California coastal resource managers and decision makers are tasked with managing human activities to promote a healthy and productive coastal economy and protect marine resources. To do this, many agencies seek ways to apply lessons from ecological theory into their decision processes using the best available science. However, making connections between science and management can be challenging in part because there is no process for linking ecological principles (which include maintaining species diversity, habitat diversity, connectivity and populations of key species) with available data. The EcoPrinciples Connect aims to build a web-based interface that connects marine managers to scientific and geospatial information through the lens of these ecological principles, ultimately helping managers become more efficient, more consistent, and advance the integration of ecosystem-based management.
The EcoPrinciples Connect tool grew directly out of needs identified by users of our reference guide, Incorporating Ecological Principles into California Ocean and Coastal Management: Examples from Practice. The reference guide matches the ecological principles to California agency mandates and decision processes. To make this work more efficient for agency staff we are matching publicly available data to the ecological principles for the CCC. EcoPrinciples Connect is also linked to the Center’s Cumulative Impact Assessment project, as the new tool references the best available data and scientific information that can be incorporated into managers’ environmental review documents and assessments of cumulative impacts on ecological processes.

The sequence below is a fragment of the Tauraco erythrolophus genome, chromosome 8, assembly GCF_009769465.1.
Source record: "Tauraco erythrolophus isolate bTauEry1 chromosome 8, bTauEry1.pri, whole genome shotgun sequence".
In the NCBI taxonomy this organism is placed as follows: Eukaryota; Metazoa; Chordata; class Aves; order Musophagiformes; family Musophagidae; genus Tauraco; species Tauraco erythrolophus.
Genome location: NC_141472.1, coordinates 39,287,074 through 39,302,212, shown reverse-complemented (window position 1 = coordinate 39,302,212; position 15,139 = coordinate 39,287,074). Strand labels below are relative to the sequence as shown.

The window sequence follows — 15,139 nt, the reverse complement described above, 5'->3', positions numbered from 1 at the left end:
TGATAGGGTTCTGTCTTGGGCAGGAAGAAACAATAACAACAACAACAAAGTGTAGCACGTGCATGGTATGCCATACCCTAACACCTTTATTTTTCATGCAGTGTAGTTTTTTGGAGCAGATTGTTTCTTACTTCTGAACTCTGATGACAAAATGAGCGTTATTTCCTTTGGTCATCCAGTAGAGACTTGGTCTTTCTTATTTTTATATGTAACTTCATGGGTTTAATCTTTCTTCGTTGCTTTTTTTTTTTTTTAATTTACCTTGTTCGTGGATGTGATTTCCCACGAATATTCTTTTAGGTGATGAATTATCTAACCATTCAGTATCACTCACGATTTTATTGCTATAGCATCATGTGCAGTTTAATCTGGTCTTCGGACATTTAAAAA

A coastal power plant in Moss Landing, CA is one example of human uses in marine ecosystems. Photo Credit: Flickr Creative Commons.
Where we are now
The Center in collaboration with the San Francisco Estuarine Institute and California Ocean Science Trust, co-developed a web-based interface named "EcoPrinciples Connect." This online tool links marine managers to scientific and geospatial information through the lens of key ecological principles. Planning, permitting and policy staff from the San Francisco Bay Conservation Development Commission adopted the decision to support the tool. Early feedback suggest that COS has delivered a useful decision support tool that will help the BCDC become more efficient, more consistent, and advance the integration of ecosystem-based management into their daily decisions.